Inscriptions play a very important part in shaping the history of Odisha. We find the place-names, territorial boundaries, religion, administrative units, grant of lands as well as the social and economic condition of the people Odisha from inscriptions which were very useful in reconstructing the political, social, economic and religious history of Odisha.
Inscriptions in different forms
We find the inscriptions in different forms and at different places of Odisha. The pictographs project the earliest examples of inscriptions in Odisha. Pictographs are found in several rock shelters in the hills of Sundargarh, Sarnbalpur and Kalahandi districts. Some classic examples of such writings are the Vikramkhol, Yogimath and Gudahandi rock art sites. The inscriptions and signs in these shelters have not been properly deciphered. In spite of that these earliest signs and pictographs had expressed the idea of men who were living in Odisha in prehistoric period. Not only on cave walls, inscriptions in Odisha are largely engraved on copper plates stone pieces and temple walls. Two sets of Asokan stone edicts (separate Kalinga edicts found at Dhauli and Jaugada are the earliest epigraphs in the pre-Christian era which throw light on the administrative arrangement of Asoka in Kalinga. The Hatigumpha inscription of Kharavela is the first of its kind in the entire country that throws light on the achievements of Kharavela for the long thirteen years of his rule ceaselessly. Written in Brahmi script and prakrit language, the inscription has allured the attention of scholars from different parts of the country
for its uniqueness.
Inscriptions in Sanskrit language
On the other hand, the Sanskrit language was used largely in other inscriptions. The Bhadra inscription of Maharaja Gana (3rd century A.D.), the Allahabad inscription of Samudragupta (4th cenury AD.), the Asanapat stone inscription of Satrubhanja (4th century A.D.), the Ningond grant of Mathara ruler Prabhanjanavarman (5th century A.D.), the Rithapur grant of Nala ruler Nandivardhana (5th century A.D.), the Narla grant of Parvatavaraka ruler Nandaraja and Terasingha charter of Tustikara of the same dynasty (both the inscriptions belonging to 5th century A D.), the Jirjingi charter of the Eastern Ganga ruler Indravar the I(urud charter of Sarbhapuriya rulers Narendra (6th century A.D) and the Khariar charter of Sudevarajal (7th century A.D.) are the inscriptions which throw good deal of early history of this land. Similarly, the inscriptions found from Kanasa, Sumandala, Tekhali, Ganjam etc. depict the achievements of Sailodbhava rulers.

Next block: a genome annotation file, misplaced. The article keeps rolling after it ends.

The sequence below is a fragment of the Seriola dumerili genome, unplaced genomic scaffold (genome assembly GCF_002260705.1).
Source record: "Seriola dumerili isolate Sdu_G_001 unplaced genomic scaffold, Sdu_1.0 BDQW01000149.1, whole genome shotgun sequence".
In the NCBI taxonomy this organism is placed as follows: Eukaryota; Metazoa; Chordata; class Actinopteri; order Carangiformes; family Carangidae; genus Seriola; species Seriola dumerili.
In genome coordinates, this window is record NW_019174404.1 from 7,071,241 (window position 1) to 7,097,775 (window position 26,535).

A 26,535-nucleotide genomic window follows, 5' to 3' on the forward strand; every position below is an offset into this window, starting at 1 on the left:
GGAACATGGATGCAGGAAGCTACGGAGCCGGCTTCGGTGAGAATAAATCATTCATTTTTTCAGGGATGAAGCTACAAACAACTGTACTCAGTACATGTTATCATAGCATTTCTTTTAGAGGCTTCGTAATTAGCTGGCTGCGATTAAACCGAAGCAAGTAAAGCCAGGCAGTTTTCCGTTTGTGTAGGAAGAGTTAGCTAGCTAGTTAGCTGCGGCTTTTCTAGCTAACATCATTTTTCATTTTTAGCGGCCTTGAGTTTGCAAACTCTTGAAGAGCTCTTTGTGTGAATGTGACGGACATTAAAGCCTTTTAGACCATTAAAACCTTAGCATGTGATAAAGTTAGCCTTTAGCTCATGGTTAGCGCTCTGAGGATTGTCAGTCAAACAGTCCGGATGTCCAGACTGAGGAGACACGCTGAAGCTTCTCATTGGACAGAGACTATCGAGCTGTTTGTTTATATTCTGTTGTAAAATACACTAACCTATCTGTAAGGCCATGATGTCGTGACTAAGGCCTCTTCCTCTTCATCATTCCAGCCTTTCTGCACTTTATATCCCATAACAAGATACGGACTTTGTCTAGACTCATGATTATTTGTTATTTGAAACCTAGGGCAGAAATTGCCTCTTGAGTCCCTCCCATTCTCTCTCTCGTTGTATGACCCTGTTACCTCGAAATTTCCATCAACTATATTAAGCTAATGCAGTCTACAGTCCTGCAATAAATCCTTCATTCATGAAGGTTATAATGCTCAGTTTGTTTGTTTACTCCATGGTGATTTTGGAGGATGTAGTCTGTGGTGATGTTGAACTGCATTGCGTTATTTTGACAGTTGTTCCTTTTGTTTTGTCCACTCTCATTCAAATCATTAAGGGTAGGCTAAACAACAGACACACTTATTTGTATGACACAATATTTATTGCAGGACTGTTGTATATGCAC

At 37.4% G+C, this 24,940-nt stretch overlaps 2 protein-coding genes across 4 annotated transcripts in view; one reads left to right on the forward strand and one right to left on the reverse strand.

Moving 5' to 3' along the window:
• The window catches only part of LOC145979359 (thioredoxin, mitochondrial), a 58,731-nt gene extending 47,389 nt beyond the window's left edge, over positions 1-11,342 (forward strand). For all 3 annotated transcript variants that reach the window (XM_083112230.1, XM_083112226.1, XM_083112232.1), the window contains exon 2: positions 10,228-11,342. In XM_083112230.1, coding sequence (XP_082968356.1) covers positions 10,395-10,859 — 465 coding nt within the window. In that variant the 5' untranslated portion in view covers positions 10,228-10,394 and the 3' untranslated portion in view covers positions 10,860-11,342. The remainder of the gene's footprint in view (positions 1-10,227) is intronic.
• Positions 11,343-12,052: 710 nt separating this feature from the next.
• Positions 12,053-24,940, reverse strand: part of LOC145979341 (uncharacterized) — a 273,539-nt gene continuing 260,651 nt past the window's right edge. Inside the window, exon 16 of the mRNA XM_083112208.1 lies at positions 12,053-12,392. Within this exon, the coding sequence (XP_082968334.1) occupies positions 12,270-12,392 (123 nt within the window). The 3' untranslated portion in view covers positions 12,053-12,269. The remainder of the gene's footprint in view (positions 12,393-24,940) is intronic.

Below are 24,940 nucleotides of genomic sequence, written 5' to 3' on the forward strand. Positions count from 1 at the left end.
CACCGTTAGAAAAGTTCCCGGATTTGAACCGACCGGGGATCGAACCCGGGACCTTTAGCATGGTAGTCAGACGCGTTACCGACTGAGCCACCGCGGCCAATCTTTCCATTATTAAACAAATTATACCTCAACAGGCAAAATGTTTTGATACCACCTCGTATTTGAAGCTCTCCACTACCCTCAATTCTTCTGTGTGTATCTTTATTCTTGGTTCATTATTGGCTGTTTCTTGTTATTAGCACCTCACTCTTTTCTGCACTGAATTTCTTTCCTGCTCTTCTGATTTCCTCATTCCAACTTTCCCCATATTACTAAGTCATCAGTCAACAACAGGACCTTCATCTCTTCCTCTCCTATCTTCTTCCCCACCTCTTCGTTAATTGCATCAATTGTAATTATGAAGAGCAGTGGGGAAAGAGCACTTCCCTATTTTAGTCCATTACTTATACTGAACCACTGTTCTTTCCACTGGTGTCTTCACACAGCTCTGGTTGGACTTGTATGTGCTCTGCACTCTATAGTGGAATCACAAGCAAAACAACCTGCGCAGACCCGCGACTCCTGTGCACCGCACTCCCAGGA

The inscriptions of the Bhaumakaras
The inscriptions of the Bhaumakaras provides a great deal of knowledge for the reconstruction of the history of Odisha. It is because the rule of the Bhauma-Karas (8th-9th century A.D.) forms glorious epoch in the annals of Odishan history. The Talcher copper plate of Sivakaradeva-I, the Hindol copper plate of Subhakaradeva-I, the Terundia copper plate of Subhakaradeva-l , the Dhenkanal copper plate of Tribhubana Mahadevi-I and several other Bhauma copper plates throw a good deal of light on the territorial expansion with Bhaumas, their administration, religion, grant of land to others etc.
The inscriptions of the Somavamsi rulers
We get the idea of territorial expansion, division of state, administration, religion etc. from the inscriptions of the Somavamsis who ruled from 9th to 11 th century A.D. The Bonda copper plate of Tivaradeva, Adhavara copper plate of Mahanannararaja, the Patna, Kalibhana and other inscriptions of Janamejaya, the Cuttack, Nibinna and Patna copper plates and the Kalanjar and Sirpur stone inscriptions of Yayati-I and several other inscriptions give information about the-Sornavamsi rule.
Other important inscriptions
The four hundred years glorious rule of the Gangas brought stabilization in Odishan politics. The Korni, Nagari, Draksharam, Chinnabadamu, Simhachalam, Choudwar and many other inscription acquaint the scholars with the achievement of Ganga rulers. Similarly Lingaraj temple inscription, Velagalani, Srisailam, Velicherla, Simhachalam and other inscriptions explain the achievements of the Gajapati rulers.
Thus, inscriptions form a major source of information for the reconstruction of the history of Odisha. In fact, in the majority of cases, these are the, only source of information to reconstruct history. Their merit lies in the fact that they are authentic government records issued under the seal and the authority of kings and, are not subject to any change through interpolation, exaggeration or distortion. It is rightly said that original contribution on Odishan historiography is not possible without epigraphy.